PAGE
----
Physics is the basic physical science. It deals with such things as mechanics (force, energy, motion), sound, heat, light, electricity, and atomic structure In college physics we are concerned not so much with what is so but rather with why it is so. In fact, physics has been described as the science of “why things work.”
It is studied mainly by three groups: (1) premedical students: (2) students of engineering, physics and other sciences; and (3) those who study it for its cultural value.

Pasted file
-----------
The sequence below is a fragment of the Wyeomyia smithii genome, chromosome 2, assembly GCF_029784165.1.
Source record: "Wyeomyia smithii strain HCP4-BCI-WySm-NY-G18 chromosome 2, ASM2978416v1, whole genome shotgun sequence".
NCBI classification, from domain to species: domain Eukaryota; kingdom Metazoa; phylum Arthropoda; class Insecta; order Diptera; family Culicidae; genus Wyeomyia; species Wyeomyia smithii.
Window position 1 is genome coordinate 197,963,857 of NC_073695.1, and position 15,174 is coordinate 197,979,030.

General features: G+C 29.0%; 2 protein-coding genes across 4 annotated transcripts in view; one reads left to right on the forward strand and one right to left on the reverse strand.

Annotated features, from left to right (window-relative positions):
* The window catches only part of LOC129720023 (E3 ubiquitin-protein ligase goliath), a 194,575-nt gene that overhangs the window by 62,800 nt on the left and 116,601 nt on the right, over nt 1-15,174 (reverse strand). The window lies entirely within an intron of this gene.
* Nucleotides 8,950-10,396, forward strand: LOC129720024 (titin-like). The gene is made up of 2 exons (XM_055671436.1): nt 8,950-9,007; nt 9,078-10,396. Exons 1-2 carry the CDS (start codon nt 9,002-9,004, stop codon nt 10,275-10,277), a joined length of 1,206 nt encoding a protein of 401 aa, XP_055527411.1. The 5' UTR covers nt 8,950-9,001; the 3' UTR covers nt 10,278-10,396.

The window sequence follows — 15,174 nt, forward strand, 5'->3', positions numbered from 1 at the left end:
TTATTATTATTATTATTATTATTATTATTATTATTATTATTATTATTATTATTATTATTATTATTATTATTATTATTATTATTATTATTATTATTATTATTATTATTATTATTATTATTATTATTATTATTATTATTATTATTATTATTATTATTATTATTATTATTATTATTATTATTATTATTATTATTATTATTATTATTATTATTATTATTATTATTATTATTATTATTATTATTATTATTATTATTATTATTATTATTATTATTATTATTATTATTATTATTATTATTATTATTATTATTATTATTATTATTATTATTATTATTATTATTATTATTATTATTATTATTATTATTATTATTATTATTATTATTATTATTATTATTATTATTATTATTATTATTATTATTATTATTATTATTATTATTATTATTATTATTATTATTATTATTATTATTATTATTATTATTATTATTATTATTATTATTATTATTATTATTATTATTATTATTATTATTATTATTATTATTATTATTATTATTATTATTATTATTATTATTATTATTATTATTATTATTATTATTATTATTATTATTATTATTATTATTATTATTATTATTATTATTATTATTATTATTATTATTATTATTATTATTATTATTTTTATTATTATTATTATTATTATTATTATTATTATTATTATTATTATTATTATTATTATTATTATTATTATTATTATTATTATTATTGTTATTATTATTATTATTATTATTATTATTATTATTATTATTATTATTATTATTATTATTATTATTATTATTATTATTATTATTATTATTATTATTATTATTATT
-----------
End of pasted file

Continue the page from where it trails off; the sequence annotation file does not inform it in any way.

...All professional students, however, should be impressed with the fact that their technical knowledge rapidly goes out of date, not because it is wrong but because new and better methods and techniques are developed... Over a working life of perhaps for years, you must learn a great deal more after you leave college than before. Therefore, as an undergraduate, be sure to learn how to learn by yourself. ...As it is evident that anyone can find all the facts of physics merely by going to the public library, a [student] is hardly equipped if he knows only facts. If he knows principles he is somewhat better off but not likely to be worth much to an employer, who can learn the principles himself by a little study. The methods and techniques are about equally important and can be acquired only by practice on typical problems... Consequently, it is clear that the real purpose of taking first-year physics is not to ‘get’ facts and principles, although these are essential, but to train one’s thinking through practice on simple problems so that later on more difficult problems and situations can be approached effectively. For this reason discussion questions, homework problems, and practice on similar problems are very important aspects of first-year physics for the professional man. The student who goes beyond first-year physics is likely to stay on the right track if he constantly asks himself the following questions about every new fact or theory: 1. What is the fact precisely? (Don’t be vague.) 2. Why is it so? (Very important.) 3. How does it tie in with other ideas in physics? 4. What is a typical problem concerning it? 5. Do I merely understand it, or do I know what to do with it? (Better find out by trying.) 6. What was its importance when it was discovered and how did its discovery affect the development of physics? 7. In relation to what is it important now? Why? Having asked these questions, the student should formulate precise answers. Probably it will be more difficult than was anticipated but it is a very valuable phase of professional training... Granting, then, that there are reasons for studying physics, we may return to our problem of how to study it effectively. In physics, perhaps more than in any other subject, it is necessary to develop an ability to analyze problems, to reason logically, and to discriminate between important and irrelevant material. Consequently, efforts to memorize physics are practically worthless. For most students physics involves many new concepts. To master the material takes work, and that takes time. Although you must decide how much time you can devote to physics, we hope you will learn enough from this discussion to develop a good system of studying. You must realize that a university cannot educate you. You must do that for yourself, although a college or university is the place where it is likely that you can study most efficiently. Probably you have heard many of these ideas before. Some of them apply to any course, some are specifically related to physics. Although not all the ideas will appeal to a given individual, any suggestions appearing here have been of value to some student. Try them out. They may help you.